Sunday, December 31, 2017

The Best 17 of 2017!

I thought a list of the top 17 cards to be featured on the blog here in 2017 might be a nice way to close out my tenth year of blogging.  After all, everyone enjoys a good list at this time of year right?

The rules are simple, single cards only, and they have to be cards that made their debut on the blog in 2017.  I should also mention that the caption/ranking number below each card in the top 17 is actually a hyper-link that will take you to the post where the card originally debuted, just in case you missed one or two during the year and want to go back and read more.

Before we get to what I deemed to be the 17 best cards though, here are three honorable mentions that were left behind on the cutting room floor so to speak...

I have a minor obsession with hockey's "other league" from the '70s, the WHA.  Because of this, I have a long term goal to acquire every one of the O-Pee-Chee WHA cards released during the decade.  I've been focusing on the very first release to start, which were actually included in the final series of the brand's standard NHL set in '72-73.

I landed one of the bigger names here with Cheevers, and the card might have made the official countdown were it not for all that white space (or pink space in this case, I guess).  In any event, this is a part of my collection that I expect to get more of my hobby attention in 2018.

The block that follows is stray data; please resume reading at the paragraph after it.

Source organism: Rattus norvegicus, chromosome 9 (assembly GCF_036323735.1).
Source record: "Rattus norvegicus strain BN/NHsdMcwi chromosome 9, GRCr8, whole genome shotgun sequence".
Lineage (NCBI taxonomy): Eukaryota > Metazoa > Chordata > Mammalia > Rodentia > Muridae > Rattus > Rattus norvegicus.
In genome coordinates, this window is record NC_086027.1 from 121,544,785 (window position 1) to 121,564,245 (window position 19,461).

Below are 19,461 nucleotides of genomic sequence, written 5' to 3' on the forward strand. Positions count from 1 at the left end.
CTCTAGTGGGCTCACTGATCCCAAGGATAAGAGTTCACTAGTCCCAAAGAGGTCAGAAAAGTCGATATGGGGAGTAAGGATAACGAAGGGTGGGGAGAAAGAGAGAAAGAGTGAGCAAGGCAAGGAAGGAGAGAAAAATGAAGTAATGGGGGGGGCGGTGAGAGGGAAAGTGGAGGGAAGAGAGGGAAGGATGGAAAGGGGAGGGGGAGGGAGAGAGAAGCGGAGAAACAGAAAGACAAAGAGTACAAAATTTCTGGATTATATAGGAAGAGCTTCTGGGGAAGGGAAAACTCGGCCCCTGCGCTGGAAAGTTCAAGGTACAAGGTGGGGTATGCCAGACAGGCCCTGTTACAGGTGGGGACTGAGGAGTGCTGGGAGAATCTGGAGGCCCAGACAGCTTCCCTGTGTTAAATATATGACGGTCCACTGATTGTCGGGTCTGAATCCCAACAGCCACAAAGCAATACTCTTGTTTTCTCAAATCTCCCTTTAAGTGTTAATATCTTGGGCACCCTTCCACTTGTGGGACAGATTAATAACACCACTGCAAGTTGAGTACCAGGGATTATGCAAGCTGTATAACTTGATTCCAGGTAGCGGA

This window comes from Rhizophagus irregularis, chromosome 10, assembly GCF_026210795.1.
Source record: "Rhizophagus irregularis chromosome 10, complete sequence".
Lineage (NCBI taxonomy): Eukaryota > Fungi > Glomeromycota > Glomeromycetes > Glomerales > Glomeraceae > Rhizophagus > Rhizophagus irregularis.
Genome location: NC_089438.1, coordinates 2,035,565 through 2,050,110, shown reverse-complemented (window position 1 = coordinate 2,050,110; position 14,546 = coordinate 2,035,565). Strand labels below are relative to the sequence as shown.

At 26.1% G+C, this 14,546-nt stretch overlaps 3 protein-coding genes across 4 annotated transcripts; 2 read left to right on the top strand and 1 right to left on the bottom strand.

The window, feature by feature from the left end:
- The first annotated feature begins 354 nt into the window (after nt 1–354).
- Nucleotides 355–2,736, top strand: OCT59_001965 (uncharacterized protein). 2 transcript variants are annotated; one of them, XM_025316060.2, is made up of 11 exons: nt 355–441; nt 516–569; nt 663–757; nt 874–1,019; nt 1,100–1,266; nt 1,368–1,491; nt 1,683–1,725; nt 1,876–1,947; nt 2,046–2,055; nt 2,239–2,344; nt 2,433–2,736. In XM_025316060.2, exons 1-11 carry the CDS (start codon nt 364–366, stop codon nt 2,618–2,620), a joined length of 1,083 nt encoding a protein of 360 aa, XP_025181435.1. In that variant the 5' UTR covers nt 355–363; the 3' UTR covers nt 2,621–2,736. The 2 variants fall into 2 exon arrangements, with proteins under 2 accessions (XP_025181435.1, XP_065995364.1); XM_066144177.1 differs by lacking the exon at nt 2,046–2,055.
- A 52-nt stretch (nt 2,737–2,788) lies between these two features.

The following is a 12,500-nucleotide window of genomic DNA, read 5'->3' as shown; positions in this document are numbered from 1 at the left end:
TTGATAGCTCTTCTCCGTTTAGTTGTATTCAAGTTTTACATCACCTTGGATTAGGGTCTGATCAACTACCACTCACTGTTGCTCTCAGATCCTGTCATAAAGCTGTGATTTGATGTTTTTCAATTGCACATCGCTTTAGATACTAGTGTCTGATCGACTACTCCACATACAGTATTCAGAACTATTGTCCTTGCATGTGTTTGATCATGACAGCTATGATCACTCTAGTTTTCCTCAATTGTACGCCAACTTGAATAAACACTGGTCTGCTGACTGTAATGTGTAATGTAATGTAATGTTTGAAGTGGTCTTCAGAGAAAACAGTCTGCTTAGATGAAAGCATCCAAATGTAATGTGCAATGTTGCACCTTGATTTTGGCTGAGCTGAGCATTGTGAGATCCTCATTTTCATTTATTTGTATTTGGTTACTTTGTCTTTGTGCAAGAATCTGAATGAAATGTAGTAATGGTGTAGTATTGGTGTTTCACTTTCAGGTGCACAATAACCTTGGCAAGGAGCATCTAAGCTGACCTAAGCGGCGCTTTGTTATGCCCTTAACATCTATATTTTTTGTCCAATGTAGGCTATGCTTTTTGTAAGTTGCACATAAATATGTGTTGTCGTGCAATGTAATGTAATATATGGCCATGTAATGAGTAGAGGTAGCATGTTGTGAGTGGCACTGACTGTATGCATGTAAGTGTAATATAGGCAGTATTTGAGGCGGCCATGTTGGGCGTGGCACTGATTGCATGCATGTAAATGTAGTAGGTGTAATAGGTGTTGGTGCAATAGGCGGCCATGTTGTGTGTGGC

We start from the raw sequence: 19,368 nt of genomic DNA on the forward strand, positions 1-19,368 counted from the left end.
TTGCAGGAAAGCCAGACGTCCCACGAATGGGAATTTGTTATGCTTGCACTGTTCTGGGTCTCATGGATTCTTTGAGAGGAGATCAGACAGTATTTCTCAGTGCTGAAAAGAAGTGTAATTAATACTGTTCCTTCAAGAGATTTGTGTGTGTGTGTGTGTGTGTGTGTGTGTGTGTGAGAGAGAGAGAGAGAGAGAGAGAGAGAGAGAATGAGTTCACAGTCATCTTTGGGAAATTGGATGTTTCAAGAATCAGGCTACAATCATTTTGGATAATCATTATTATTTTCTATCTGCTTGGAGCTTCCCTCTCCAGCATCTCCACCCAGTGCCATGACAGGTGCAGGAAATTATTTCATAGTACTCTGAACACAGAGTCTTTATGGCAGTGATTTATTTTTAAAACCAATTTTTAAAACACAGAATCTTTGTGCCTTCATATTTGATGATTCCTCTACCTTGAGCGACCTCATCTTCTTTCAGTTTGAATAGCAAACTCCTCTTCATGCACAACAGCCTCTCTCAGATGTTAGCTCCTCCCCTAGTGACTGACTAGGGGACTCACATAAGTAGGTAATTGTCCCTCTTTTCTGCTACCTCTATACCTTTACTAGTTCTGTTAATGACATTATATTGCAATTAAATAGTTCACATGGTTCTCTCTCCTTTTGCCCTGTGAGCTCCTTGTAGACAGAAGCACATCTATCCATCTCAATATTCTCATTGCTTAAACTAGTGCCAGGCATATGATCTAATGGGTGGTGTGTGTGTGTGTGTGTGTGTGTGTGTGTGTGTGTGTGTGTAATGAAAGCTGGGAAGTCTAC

My finest (pun intended) Bogaerts card of 2017 here.  I think what kept this card off the list was Xander's lackluster 2017 season.  I love that you almost need sunglasses in order to stare at this one in direct light.

A 1/1 buyback featuring the great Mark "The Bird" Fidrych.  This was the final card to be axed when I was compiling the list.  One or two buybacks did make the cut, however.

Sure, a hard-signed autograph of a HOFer is pretty much always a solid addition to any collection, but this one's on the list mainly for reasons of nostalgia.  Takes me back to the days of ripping packs that my dad picked up for my brothers and I.

In years past you probably would've seen many autographed cards in this countdown, but they're one of the things I've cut down on somewhat over the past twelve months.  In the end only four made the cut, speaking of which...

A hard-signed auto, limited to 25 copies, of one of the greatest defensemen of his era, which just so happens to be the era that I grew up in as a childhood fan.  Oh, and it's a buyback from one of the sets I remember most fondly from collecting as a kid.  Also, in my opinion I practically committed theft by taking this home with a winning bid of $13.51.  A highlight of the year for me for sure.

I'm a huge fan of the Diamond Stars set from the '30s.  I knocked off the Red Sox team set a couple of years ago now, but this year I finally got around to picking up another in the form of HOFer Pie Traynor.  This was a total impulse buy, ran across it by chance and thought the price was unbelievably low, and just went for it.  I certainly don't regret it.

Here's another iconic card from my youth that, like the Lidstrom auto, I managed to acquire in buyback form in 2017.  I dubbed this my favorite Fedorov card when I posted it back in February, and that's still the case here in late December.